Date
2 November 2010
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handling media interviews: 10 dos and don’ts

Many executives remain uncertain how to handle themselves in a media interview. Here are 80:20’s top 10 tips for successful media encounters.

1. Have an objective for the interview. Know what change you are trying to bring about through your comments. Keep this goal in mind throughout the discussion.

2. Prepare clear messages in advance. To help the reporter, the audience and yourself, distil what you want to say into a few simple points (no more than three, if possible). Ensure you get these messages across in the interview.

3. Find out about the reporter. Not only is it courteous to know a little about the person you are meeting, but some background research may also help you anticipate the journalist’s concerns and line of questioning.

4. Ask yourself: “Why does this matter to anyone else?” Remember that, to care about your position, third parties need to understand what is in it for them. Clearly explain the implications of your remarks for others; if there aren’t any, you may be making the wrong points.

5. Avoid jargon. Never assume that the journalist knows your industry’s buzzwords and abbreviations. Use everyday language to ensure you are understood, and use examples and anecdotes to illustrate your points.

6. Be positive. To convince the reporter of your arguments, you need to demonstrate energy and conviction. Express yourself positively, and never speak negatively of other parties, including competitors.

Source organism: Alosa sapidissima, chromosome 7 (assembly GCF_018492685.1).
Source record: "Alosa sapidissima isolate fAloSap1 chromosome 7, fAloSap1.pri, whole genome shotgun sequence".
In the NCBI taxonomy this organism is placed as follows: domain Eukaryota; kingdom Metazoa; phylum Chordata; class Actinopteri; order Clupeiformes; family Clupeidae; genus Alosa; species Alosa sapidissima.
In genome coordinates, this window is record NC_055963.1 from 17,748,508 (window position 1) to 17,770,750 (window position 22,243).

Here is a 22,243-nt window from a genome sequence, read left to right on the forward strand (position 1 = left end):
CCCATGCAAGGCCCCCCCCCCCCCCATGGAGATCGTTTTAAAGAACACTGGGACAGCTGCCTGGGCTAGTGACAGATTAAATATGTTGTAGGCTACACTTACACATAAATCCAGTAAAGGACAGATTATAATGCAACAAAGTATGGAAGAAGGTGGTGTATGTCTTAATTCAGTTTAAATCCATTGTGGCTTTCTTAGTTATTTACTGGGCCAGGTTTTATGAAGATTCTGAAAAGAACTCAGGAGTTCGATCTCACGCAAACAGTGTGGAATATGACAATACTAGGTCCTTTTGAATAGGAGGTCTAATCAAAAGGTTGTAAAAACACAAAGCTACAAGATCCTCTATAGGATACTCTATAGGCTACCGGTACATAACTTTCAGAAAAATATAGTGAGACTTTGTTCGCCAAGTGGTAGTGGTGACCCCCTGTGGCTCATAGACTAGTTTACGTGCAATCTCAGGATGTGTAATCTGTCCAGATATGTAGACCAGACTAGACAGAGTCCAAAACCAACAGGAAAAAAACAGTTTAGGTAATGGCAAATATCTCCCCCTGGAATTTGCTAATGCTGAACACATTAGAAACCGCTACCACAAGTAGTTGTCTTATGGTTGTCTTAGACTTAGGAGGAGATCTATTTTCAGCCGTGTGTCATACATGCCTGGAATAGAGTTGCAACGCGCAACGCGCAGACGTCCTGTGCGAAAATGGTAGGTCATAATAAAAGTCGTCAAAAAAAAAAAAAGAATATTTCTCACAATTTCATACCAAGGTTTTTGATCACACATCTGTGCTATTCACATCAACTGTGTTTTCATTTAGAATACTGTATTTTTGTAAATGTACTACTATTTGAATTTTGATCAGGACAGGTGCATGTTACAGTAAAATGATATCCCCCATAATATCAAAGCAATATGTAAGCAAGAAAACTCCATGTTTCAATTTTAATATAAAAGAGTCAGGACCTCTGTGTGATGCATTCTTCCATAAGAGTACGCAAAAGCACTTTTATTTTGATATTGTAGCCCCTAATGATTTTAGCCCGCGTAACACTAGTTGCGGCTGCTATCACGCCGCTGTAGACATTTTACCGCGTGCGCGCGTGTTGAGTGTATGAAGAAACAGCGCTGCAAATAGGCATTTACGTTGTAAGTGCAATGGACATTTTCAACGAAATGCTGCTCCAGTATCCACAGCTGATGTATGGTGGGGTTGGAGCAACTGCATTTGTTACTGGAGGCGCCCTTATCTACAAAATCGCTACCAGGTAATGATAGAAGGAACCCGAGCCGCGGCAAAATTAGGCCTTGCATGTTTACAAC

7. Don’t fill an uncomfortable silence. Occasionally, a journalist may try to get you to say more than you intend, simply by remaining silent when you finish an answer. Do not feel pressured to fill a silence if you have already made your point.

8. Never say, “No comment”, as this statement is likely to be reported and makes you appear unhelpful, evasive and deserving of suspicion.

9. If you don’t know an answer, say so. It is far better to admit your lack of knowledge on a point than to guess incorrectly, as you may subsequently regret your answer. If the matter is important, offer to check the facts and provide these to the reporter later.

10. Never say anything you would regret seeing in print. Whether during the actual interview or in informal chat beforehand or afterwards, never say anything to a journalist that could embarrass you if reported.

Marc Cornelius

Managing Director & Founder

Marc has over 20 years’ international PR experience gained at leading agencies and in-house. He has specialised in aviation and travel for a decade, devising and overseeing successful international PR programmes and building 80:20 Communications into an acclaimed sector specialist.

Article Author Marc Cornelius